“I have to drive on my place to be safe,” he said.

    “These dogs are coming in my yard and tearing up something I paid for,” said Wanda Bowyer, his sister-in-law. She said she and her husband have suffered significant property damage from the dogs’ raids.

    Others spoke about problem dogs.

    “I’ve handled German Shepherds since I was a dog handler in the Marine Corps,” said Travis Overstreet.

    “Something has got to be done about it, and I love dogs,” he said.

    During debate, Wheeler noted the size of Bedford County and said that they will have to hire 22 additional animal control officers if this ordinance passes. Neudorfer, however, commented, that animal control is already getting the calls. They are just asking for the authority to do something.

    Sharp said the ordinance is necessary. He said people are being terrorized by dogs, or their animals are being killed on their front porch by a neighbor’s dog.

    “I have asked county staff to give us an ordinance so animal control can do something about it.”

    Sharp said animal control officers can’t do anything about it because the supervisors have not given them the authority to act.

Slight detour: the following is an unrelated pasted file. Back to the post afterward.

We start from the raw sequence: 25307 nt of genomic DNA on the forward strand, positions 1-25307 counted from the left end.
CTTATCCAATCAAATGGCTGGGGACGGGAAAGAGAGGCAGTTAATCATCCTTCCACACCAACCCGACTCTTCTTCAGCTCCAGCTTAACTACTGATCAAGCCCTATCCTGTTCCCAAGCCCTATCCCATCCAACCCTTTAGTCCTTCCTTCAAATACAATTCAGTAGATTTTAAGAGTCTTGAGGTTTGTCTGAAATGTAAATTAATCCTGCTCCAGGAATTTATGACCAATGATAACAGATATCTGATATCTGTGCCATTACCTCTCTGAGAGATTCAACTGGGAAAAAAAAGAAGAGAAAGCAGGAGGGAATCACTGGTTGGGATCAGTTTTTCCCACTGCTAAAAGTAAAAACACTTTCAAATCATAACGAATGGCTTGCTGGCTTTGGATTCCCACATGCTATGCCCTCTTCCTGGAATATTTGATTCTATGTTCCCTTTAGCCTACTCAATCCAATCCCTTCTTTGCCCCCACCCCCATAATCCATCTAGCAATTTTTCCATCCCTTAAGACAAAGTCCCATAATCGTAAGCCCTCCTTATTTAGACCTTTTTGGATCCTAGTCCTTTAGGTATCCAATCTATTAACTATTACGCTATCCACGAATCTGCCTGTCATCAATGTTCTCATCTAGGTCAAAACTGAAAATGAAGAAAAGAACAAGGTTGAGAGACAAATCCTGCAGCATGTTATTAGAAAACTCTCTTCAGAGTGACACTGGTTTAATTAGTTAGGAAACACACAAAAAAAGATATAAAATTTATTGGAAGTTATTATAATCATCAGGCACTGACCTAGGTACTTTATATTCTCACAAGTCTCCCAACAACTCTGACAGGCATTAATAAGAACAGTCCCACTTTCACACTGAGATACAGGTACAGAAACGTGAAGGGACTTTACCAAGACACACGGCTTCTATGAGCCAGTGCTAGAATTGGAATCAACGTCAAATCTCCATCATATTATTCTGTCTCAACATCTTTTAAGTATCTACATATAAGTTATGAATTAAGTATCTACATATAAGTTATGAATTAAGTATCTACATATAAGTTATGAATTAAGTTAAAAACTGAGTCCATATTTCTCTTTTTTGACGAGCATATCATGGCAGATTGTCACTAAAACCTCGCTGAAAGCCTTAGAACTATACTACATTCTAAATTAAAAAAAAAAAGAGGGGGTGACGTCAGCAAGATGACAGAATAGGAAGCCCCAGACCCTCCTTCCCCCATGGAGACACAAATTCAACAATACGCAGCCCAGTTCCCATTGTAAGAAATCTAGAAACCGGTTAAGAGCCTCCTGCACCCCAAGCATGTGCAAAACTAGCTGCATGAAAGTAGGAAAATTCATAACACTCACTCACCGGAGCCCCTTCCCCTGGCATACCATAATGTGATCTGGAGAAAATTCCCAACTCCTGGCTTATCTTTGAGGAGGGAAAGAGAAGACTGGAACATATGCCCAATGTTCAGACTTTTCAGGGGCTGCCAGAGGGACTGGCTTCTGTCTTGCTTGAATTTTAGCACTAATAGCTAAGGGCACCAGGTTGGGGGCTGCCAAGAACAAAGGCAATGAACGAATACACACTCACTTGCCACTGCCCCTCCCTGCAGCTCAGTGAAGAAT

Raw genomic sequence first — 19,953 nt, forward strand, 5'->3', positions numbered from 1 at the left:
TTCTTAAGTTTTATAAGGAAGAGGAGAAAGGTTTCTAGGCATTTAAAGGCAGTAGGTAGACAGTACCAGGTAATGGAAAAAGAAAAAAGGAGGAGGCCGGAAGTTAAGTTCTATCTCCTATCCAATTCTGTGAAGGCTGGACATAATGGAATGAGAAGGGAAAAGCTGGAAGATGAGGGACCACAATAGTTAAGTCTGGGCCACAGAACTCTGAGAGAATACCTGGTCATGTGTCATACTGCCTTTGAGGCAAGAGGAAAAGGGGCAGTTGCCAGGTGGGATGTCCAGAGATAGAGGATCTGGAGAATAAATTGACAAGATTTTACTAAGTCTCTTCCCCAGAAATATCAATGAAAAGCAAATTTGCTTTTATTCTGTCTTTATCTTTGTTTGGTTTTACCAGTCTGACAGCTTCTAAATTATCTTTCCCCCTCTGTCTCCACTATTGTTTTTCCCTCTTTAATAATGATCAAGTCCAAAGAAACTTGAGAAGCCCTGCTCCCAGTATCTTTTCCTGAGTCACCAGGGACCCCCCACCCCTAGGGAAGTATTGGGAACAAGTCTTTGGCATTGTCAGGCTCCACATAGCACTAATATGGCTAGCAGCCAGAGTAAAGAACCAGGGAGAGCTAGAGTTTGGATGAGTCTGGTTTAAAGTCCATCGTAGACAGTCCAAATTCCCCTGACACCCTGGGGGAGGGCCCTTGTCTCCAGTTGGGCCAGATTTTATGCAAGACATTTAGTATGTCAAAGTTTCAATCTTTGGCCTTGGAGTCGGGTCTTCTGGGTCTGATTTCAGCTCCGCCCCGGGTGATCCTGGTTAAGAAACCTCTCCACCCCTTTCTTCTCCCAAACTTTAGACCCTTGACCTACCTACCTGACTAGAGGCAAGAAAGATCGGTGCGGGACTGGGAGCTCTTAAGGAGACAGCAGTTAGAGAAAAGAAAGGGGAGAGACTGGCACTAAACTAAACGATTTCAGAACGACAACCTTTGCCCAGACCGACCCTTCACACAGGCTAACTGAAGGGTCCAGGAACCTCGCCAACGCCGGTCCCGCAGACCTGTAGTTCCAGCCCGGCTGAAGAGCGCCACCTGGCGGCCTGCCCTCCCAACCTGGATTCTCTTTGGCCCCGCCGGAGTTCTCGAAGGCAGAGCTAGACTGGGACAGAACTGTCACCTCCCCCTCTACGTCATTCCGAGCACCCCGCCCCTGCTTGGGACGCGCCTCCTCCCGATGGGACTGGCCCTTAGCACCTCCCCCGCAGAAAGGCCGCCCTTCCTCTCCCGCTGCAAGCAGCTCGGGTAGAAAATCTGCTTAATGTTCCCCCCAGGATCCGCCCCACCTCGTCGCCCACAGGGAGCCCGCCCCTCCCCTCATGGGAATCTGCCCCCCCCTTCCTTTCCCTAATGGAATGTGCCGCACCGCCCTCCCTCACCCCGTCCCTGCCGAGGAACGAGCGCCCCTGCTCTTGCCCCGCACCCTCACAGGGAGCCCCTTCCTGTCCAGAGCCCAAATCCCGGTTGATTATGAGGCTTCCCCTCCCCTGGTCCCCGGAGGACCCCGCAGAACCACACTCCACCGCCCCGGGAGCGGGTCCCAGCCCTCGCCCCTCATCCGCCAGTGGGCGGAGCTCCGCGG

Neudorfer, Cheek, Pollard, Arrington and Sharp voted for the ordinance. Lowry joined Wheeler in voting against it. Lowry said he opposed it because it had not come through the supervisors’ animal control committee.

    In a final piece of business, the supervisors approved a skateboard park at Falling Creek Park. The ordinance states that it will be paid for by private funds and local skateboard enthusiasts have already raised $304,000 of its $512,000 cost. Once completed, it becomes county property.

    The skateboard park will not be attended. Rogers said that he understands that having an attended skateboard park increases the county’s liability.

    Pollard initially introduced a motion to deny the resolution for the park. She said that she doesn’t think the county should have a facility that will only be use by a small percentage of the population.

    Her motion failed with only Arrington joining her in the vote.

    “I work with young folks all the time,” said Lowry. “We have some people who would probably like to get rid of young people.”

    Lowry said that the skateboard facility belongs in a public park. He also noted that this one will be right across Falling Creek Road from the Sheriff’s Office.

    “What better place to put it than right across the street from the Sheriff’s Department?” he asked.

    “It’s probably safer than skateboarding on the street,” said Wheeler.

    “It’s not something we are paying for,” he added.

    Wheeler said that Falling Creek Park has a little bit of everything in it.

    “I know I heal too slow to skate board,” Wheeler said, stating that, nevertheless, he knows others who like it.

    The skateboard park was approved with Lowry, Wheeler, Neudorfer, Cheek and Sharp voting for it. Arrington and Pollard voted against it.